The producers, once again, listened. By the end of Moonraker, Jaws has seen the error of his ways. He helps save the world, and even falls in love with the diminutive Dolly, played by Blanche Ravalec. (That prompts the character to utter his first, and only, line of dialogue: "To us!")

Kiel, whose gigantism was caused by a pituitary-gland issue called acromegaly, had always hoped the character could have that kind of deeper complexity. "I didn't really want to do it as it was a monster part," he later told the Washington Post. "If I were to play the role, I'd give him some human characteristics, perseverance, frustration, those kind of things. I had convinced the producer that Jaws should have some characteristics that were human to counteract the steel teeth. I guess I overdid it. I became too likable to kill off."

There was a reason he'd played with character with such steely resolve: Those famous teeth, which he could only bear to keep in his mouth for a few moments at a time. "They were nauseating," Kiel told The Guardian in 2009. "They were up in the roof of your mouth and gave you a gagging effect. You felt like you were going to be sick. It did add to the stoic part of my character – to keep from throwing up."

In the end, Moonraker had little in common with Ian Fleming's original novel, save for the name of the villain. Blame Star Wars, which became such a juggernaut that the Bond series was reordered. The closing credits of The Spy Who Loved Me promised Bond would be back for For Your Eyes Only; instead, this space-set story arrived first, and For Your Eyes Only became Moore's fifth Bond vehicle in 1981.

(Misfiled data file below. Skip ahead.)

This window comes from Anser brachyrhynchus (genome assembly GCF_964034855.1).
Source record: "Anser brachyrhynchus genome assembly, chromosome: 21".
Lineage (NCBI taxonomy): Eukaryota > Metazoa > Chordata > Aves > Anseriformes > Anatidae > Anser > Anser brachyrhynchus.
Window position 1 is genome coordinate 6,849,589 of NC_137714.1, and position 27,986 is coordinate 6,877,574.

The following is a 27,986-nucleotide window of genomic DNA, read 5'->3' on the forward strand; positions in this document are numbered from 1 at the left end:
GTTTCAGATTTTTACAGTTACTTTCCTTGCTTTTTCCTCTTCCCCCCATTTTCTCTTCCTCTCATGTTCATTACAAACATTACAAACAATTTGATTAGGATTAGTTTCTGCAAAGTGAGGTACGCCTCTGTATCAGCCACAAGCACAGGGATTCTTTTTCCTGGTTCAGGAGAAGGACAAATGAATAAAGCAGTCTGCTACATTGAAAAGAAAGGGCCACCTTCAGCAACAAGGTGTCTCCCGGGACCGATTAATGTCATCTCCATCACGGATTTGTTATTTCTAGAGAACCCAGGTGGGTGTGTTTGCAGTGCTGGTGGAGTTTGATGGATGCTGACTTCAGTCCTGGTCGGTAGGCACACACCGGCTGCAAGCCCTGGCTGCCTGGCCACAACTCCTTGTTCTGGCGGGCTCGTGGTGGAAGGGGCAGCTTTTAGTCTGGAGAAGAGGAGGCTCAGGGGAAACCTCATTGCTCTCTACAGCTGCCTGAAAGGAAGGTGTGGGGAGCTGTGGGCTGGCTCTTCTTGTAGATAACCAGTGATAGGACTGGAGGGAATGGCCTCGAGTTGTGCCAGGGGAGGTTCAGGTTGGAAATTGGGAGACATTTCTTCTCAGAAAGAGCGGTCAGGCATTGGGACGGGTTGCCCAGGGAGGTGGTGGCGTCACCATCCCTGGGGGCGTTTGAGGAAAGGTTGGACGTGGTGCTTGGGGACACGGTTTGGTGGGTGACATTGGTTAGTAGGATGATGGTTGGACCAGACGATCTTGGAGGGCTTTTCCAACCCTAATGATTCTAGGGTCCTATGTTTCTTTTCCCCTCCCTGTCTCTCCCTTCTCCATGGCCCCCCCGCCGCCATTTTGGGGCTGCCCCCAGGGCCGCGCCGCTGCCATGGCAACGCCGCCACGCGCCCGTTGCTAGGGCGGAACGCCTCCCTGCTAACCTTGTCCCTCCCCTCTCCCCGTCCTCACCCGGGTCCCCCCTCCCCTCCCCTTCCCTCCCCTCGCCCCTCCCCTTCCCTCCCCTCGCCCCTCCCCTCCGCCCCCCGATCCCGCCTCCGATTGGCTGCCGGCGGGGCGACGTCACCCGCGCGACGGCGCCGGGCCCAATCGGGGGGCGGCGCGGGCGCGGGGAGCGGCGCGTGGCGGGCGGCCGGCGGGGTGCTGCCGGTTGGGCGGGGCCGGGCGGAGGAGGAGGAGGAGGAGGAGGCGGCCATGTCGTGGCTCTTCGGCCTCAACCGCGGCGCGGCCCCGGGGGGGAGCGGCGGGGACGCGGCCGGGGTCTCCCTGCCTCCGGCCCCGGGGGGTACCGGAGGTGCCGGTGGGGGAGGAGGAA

Watch James Bond's Daring Escape From Jaws

By then, however, Jaws had become one of the franchise's best-loved bad guys – and Moore and Kiel had become great friends. They remained so, in fact, until Kiel died in 2014.

Their close relationship, and remarkable diversity of size, produced a series of almost balletic fight sequences – going all the way back to the striking ingenuity of a battle inside a railcar from The Spy Who Loved Me. There was always a twinkle in their eyes, no matter the stakes. "He was a team player," Kiel later told Red Carpet News. "He didn't mind that I stole scenes, that I came off really funny. He played right with it, and made it work."

Of course, the duo couldn't have been more different, leaving aside the fact that Kiel stood seven foot, two inches tall. Moore was the urbane London-born sophisticate, while Kiel hailed from the gritty streets of Detroit. And that juxtaposition seemed to make this pairing work, on film and in real life.

"He was one of the loveliest – I know it sounds ridiculous, but he was one of the sweetest men," Moore, who died in 2017, told SkyNews. "He was a very bright man. You know, he looked a little extraordinary and you wouldn't think, at first glance, that this wasn't one hell of a brain. He was a wonderful, marvelous, warmhearted man."

Though critically reviled, Moonraker became the most successful film during Moore's seven-picture tenure. It's still in the Top 10 among the entire franchise, according to Box Office Mojo.

Unfortunately, Bassey's theme didn't match the film's high-flying grosses, failing to chart. Moonraker also marked Bernard Lee's final turn as M; he died before filming began on For Your Eyes Only. But Kiel -- who had bit parts in movies dating back to 1960 -- parlayed his twin performances as Jaws into a busy career that included roles in 1984's Cannonball Run II, 1985's Pale Rider, (perhaps most famously) in 1996's Happy Gilmore and in 2010's Tangled, among others.

Moore starred in three more Bond movies, making him the longest-serving lead actor in the series, before moving on to other roles. When he received a star on the Hollywood Walk of Fame in 2007, however, Kiel was once again by Moore's side to celebrate the occasion. When Kiel died first, Moore was overcome with grief, describing himself as "totally distraught."